Home > About the Tiwi Islands > History > Timeline: Dreamtime to 1978

Be mindful of the spread of COVID-19 we request mask wearing, keeping distances and hand sanitise where possible.

Timeline: Dreamtime to 1978

‘We have always said who can come to our country and who must go. Anyone who doesn’t respect that cops a spear.’

Matthew Wonaeamirri 

The Dreamtime

 

The creative time, before living memory, when Tiwi spirit ancestors created the land and sea in the form we know today; put the first people on the earth and gave them their land, law and language. Tiwi ("we, the only people") people created by spirit ancestors.

40,000+ years before the present

 

Human settlement of northern Australia begins; areas of Bathurst and Melville Islands probably a single land mass connected with mainland Australia.

15,000 years before the present

 

Rising sea levels at the end of the last Ice Age ends cut off Bathurst and Melville Islands from mainland, and create Aspley and Dundas Straits. Distinctive Tiwi culture evolves in isolation.

1636

 

Dutch navigator Pieter Pieterszoon, in ships Cleen Amsterdam and Wesel, explores north coasts of Tiwi Islands; lands at Tinganoo Bay and gets fresh water; names area "van Diemenslandt' (after the Dutch governor of East Indies).

1644

 

Dutch navigator Abel Tasman sails along the north coasts of Bathurst and Melville Islands and into Van Diemen Gulf. 

1700++

 

Tiwi make occasional raids to the mainland to capture wives: they have occasional contact with seafarers and Macassan trepangers; the Tiwi are renowned for hostility to outsiders.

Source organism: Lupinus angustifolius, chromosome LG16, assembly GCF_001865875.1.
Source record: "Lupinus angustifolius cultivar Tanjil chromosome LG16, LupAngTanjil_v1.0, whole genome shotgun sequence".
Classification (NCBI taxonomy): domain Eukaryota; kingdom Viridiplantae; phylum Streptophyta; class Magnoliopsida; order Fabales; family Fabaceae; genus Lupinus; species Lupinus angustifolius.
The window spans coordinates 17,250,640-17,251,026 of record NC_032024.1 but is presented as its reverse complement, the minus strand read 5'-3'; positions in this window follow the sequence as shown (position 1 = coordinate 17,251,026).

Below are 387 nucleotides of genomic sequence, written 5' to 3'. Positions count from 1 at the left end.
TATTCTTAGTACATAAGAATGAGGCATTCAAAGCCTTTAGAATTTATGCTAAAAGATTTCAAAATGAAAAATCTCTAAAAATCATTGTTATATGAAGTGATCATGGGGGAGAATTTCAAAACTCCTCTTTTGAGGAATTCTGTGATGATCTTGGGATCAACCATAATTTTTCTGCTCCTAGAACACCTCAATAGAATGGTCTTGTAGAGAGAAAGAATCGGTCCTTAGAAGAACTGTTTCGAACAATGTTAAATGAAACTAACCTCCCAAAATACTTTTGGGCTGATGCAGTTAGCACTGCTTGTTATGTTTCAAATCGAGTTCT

1700++

 

It is possible that Portuguese slave traders from Timor raided the Tiwi Islands in the eighteenth century, reinforcing the traditional hostility to outsiders. 

1705

 

Dutch navigator Maarten van Delft, in ships Vosenbosch, Hollandia and Wajer spends weeks exploring the coastline of the Tiwi Islands, makes frequent landings and has prolonged contact with the Tiwi. His descriptions of the Tiwi are the most comprehensive writings about Australian Aborigines to that time. 

1740++

 

Occasional landings by Macassan seafarers, who were invariably killed as possible invaders. 

1751

 

Chinese navigator from Timor lands on the Tiwi Islands. 

1770

 

Captain James Cook describes the east coast of Australia. 

1788

 

Convict Settlement established at Port Jackson (Sydney). 

1803

 

French navigator Nicholas Baudin explores south-west coast of Bathurst Island. 

1818

 

British navigator Philip Parker King explores waters of the Tiwi islands region in detail.

17/5/1818

 

Philip Parker King and a party land on Melville Island - driven back to their boat by Tiwi people.

19/5/1818

 

Philip Parker King completes voyage through Apsley Strait into Van Diemen Gulf, proving that Bathurst and Melville Islands are separate.

30/9/1824

 

The British establish a military outpost at Fort Dundas, near Pirlangimpi, on Melville Island. This is the first British settlement in north Australia. 

1824-1829

 

The Tiwi keep the British besieged in a small area around Fort Dundas.

1826

 

Timorese Water Buffalo introduced to the Tiwi Islands at Fort Dundas to be used for milk, meat and heavy labour.

1829

 

Fort Dundas abandoned - largely because of Tiwi hostility. 

1887

 

Government party from Darwin explores Melville Island. 

1895

 

Entrepreneur E. O. Robinson organises a buffalo shooting party led by Joe Cooper to go to Melville Island. The party shoots more than 6,600 buffalo before withdrawing to the mainland in 1898.

1905

 

Joe Cooper and his family return to Melville Island to resume buffalo shooting and commence the harvesting and milling of native cypress pine (Callitris intratropica). Tiwi people visit Darwin and other mainland places with Cooper. The Cooper family say on the Tiwi Islands until 1915.

1909

 

Father Gsell establishes a Roman Catholic mission at Nguiu (Wurrumiyanga) on Bathurst Island. He is joined by a second priest and Sisters in 1912 and 1913. Father Gsell distributes food and tobacco in return for work. 

1911